Through the Looking Glass Children's Book Reviews

What Do You Do With a Tail Like This?

What Do You Do With a Tail Like This?

Steve Jenkins, Robin Page
Nonfiction Picture Book
For ages 6 to 8
Houghton Mifflin, 2003   ISBN: 978-0618256280

Children of all ages love picture puzzles. You can cover a part of an image and they will have a grand time trying to figure out what the picture shows. Is that piece of wood part of a table or a chair? Is that delicate pink thing a flower’s petal or a bird’s wing?

   In this extraordinary award winning picture book Steve Jenkins and Robin Page present readers with images showing just a part of an animal. Children are invited to guess what kind of animal the parts belong to.

   On the first spread we see five very different kinds of noses. Two of them are rather easy to identify. That curling grey nose must belong to an elephant, and the brown snout with the black nose and whiskers looks like it might belong to some kind a dog. Who do the other noses belong to? When we turn the page we find out that we were right about the elephant, and the dog-like nose belongs to hyena, which uses its sensitive nose to find its next meal. The strange duck-like bill we saw on the spread belongs to a platypus, and the other two noses we saw belong to an alligator and a mole. There are pictures to show us what the whole animals look like, and little notes next to them tell us how these noses help the animals to survive in their environment.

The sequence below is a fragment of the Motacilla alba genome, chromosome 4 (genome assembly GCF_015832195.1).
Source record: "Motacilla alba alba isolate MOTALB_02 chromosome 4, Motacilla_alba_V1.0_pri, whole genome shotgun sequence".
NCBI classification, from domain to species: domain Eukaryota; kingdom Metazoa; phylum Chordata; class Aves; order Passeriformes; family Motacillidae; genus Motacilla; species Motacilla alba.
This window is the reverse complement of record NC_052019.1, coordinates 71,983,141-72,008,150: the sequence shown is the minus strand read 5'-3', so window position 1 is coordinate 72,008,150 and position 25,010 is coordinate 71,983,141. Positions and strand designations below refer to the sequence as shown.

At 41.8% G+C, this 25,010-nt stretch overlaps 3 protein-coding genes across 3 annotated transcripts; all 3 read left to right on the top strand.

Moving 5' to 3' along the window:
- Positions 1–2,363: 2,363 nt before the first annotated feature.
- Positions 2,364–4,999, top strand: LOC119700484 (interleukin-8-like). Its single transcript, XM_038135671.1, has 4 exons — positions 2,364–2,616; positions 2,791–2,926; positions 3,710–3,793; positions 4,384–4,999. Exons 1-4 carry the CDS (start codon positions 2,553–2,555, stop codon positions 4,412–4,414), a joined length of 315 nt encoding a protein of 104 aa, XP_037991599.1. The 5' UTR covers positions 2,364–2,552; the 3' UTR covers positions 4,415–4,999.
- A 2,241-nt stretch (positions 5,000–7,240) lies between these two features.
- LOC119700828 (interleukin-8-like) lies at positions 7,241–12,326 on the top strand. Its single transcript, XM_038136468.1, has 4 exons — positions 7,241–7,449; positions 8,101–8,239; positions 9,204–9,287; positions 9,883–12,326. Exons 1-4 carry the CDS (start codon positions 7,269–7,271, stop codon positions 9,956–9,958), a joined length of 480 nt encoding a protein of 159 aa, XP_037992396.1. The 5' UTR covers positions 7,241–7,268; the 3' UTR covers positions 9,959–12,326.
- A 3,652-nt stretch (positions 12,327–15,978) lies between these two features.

In all there are six spreads with pictures of curious looking animal noses, ears, tails, eyes, feet, and mouths, and six spreads identifying the animals these features belong to. At the back of the book readers will find more notes about the thirty animal species mentioned in the book. Readers will learn about species of birds, amphibians, reptiles, fish, mammals, and arthropods.

   The cut paper collage artwork in the book is truly astounding. Each animal is shown in great detail, rich with colors and textures. The book can be enjoyed on several levels. Little children will relish trying to guess the identities of the animals and will spend time looking at the pictures, while older children will also like learning interesting facts about the animals that we see on the pages. 

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